For weeks, months, Keith Olbermann has denounced those who have told lies in opposition to “health care reform.” He himself has at times been guilty of some exaggeration in his denunciations, and has exaggerated in his support of that program, but this past Tuesday night and Thursday night he has outright lied in support of “health care reform” and has callously used a five-year-old in the process.
He tells the story of Kyler Van Nocker, who has cancer. The insurance company, Olbermann tells us, is callously refusing to provide the medical treatment that will cure him because it costs $110,000. He refers to the insurance company as “real death panels that run our health care industry,” a phrase which he uses repeatedly throughout both nightly segments. The second night provides more details. Kyler has had this cancer, along with other diseases related to the cancer for three years. He has run the course of standard treatments, and has two rounds of experimental treatments, all of which the insurance company has paid for. His parents want a third experimental treatment and the insurance company has said no, making them a “death panel.” The insurance company is reporting a “loss ratio of 82%,” which Olbermann tells us means that 82¢ of every dollar that the Van Knockers have paid them has gone to Kyler’s treatment and the rest has gone to things like the CEO’s multimillion salary.
To correct Olbermann’s last lie first, the “loss ratio” means that 82¢ of every dollar in premiums that the insurance company has collected from its millions of policy holders has gone to pay the medical expenses of its millions of policy holders. The Van Knockers have paid to the insurance company a very small fraction of the amount that has been paid out in their behalf for their child’s medical expenses.
The bigger lie is the story itself. A medical company is developing a new treatment and wants to test it. Its effect on Kyler is unknown; it may cure, it may make him worse, it may do nothing. It is a test of a new and unknown treatment. The medical company does not want to pay to test its own experiment. The Van Knockers are desperate, and they want the hope that the experiment offers, but they cannot pay for it. The hospital does not want to pay for the experiment.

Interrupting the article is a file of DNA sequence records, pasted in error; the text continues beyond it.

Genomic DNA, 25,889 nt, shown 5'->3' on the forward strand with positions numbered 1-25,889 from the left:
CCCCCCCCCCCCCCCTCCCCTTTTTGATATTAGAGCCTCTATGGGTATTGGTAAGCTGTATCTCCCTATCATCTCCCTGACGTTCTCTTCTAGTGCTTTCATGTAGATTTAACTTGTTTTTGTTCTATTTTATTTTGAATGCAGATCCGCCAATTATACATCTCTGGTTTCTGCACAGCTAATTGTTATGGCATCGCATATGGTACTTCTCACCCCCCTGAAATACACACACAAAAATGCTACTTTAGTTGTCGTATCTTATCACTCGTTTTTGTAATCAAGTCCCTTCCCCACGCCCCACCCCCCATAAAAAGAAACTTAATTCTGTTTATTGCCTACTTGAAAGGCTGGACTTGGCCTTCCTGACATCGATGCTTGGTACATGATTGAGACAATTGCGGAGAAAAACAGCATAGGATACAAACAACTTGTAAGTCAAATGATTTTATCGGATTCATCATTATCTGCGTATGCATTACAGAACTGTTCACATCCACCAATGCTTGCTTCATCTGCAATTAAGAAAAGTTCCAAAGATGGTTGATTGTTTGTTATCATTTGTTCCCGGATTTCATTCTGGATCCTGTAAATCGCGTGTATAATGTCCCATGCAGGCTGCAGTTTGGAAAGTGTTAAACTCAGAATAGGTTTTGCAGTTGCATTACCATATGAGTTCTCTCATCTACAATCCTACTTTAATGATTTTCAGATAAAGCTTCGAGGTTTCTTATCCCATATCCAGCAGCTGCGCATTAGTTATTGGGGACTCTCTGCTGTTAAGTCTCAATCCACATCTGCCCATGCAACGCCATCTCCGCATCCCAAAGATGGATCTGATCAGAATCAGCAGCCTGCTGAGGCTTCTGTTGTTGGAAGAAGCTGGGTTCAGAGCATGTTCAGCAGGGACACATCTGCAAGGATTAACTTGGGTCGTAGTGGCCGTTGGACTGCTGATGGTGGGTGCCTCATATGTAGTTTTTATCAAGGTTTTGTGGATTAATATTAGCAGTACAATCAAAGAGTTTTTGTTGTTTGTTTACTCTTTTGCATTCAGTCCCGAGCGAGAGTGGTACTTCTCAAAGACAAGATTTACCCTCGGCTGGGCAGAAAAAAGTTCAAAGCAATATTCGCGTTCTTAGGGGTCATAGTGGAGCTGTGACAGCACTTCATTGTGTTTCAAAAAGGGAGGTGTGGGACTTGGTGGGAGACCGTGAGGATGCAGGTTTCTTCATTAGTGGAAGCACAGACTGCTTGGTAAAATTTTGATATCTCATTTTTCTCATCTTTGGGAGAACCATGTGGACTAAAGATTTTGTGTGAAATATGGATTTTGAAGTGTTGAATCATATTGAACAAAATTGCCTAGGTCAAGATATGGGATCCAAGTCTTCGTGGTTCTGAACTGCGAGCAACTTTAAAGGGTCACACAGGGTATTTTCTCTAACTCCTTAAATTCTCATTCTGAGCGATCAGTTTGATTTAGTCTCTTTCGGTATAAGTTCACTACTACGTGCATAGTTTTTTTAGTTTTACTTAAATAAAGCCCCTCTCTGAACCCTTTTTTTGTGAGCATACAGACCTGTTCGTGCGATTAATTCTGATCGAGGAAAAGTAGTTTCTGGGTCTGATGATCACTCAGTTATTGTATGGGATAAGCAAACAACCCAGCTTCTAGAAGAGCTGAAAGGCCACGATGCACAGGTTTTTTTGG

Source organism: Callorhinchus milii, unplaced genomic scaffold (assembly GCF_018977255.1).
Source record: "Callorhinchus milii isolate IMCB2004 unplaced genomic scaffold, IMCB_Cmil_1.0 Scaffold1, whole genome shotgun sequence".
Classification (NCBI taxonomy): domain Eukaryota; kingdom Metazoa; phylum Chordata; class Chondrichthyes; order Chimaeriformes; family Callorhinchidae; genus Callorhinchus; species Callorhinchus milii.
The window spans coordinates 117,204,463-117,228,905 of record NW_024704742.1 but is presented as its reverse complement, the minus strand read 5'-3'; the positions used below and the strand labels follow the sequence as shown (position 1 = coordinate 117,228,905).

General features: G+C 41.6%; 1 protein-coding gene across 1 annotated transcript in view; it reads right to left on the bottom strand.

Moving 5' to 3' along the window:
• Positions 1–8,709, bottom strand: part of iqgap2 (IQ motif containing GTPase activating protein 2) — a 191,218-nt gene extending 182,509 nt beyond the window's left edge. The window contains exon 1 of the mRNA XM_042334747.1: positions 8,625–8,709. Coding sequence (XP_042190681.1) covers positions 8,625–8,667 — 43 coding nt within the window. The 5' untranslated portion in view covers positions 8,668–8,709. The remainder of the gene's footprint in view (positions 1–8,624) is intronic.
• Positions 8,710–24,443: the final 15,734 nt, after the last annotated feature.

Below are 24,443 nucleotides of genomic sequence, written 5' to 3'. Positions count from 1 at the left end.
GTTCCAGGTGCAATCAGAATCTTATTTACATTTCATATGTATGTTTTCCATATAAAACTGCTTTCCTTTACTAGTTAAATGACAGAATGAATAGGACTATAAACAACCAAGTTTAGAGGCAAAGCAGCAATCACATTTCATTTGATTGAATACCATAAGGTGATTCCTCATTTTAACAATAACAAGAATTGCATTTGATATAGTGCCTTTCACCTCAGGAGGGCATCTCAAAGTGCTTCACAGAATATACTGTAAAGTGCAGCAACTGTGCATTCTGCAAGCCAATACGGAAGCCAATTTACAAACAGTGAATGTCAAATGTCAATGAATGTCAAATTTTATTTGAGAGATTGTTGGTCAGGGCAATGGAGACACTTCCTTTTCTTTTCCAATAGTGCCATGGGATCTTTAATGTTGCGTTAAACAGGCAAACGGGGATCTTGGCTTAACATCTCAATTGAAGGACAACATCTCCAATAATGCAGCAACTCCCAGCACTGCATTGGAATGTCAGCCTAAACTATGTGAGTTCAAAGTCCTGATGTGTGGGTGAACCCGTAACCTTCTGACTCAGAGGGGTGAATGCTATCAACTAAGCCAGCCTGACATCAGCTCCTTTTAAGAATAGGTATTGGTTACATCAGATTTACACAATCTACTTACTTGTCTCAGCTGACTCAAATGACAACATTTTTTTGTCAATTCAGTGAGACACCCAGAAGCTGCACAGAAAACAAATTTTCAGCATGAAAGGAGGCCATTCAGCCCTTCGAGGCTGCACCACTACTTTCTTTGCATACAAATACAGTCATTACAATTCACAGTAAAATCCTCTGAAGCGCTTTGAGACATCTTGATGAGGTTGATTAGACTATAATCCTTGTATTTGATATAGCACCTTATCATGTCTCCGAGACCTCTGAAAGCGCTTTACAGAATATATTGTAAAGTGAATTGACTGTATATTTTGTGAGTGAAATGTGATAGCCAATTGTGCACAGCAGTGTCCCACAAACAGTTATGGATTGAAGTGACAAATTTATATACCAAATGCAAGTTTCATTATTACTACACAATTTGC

The company making the tested product does not want to pay to test the product. The company conducting the test does not want to pay to conduct the test. The guinea pig does not want to pay to be the guinea pig. Everybody wants the insurance company to pay for this experiment, but there is no reason for an insurance company to pay for experiments.
Every health insurance contract says that it will not pay for experimental or unapproved treatments, and that is a reasonable and necessary clause. Without it, insurance would be paying for modern versions of snake oil and the cost of health insurance would rise to a level that would make it unaffordable to all but the most wealthy. The clause is, as to experimental treatments, quite reasonable. If a drug company wants to make new products that need to be tested and from which they will eventually profit, they should pay for the testing. Why should insurance companies pay for testing and then pass that cost on to every individual who buys a policy?
The insurance company for Kyler Van Nocker went farther than it actually should have done; it has already paid for two experimental treatments that by its contract it did not need to pay for. The Van Nockers should be thanking them, and instead they are engaging Keith Olbermann to go on national television and accuse them of running “death panels.”
Keith Olbermann is not just a buffoon, he is an arrant liar.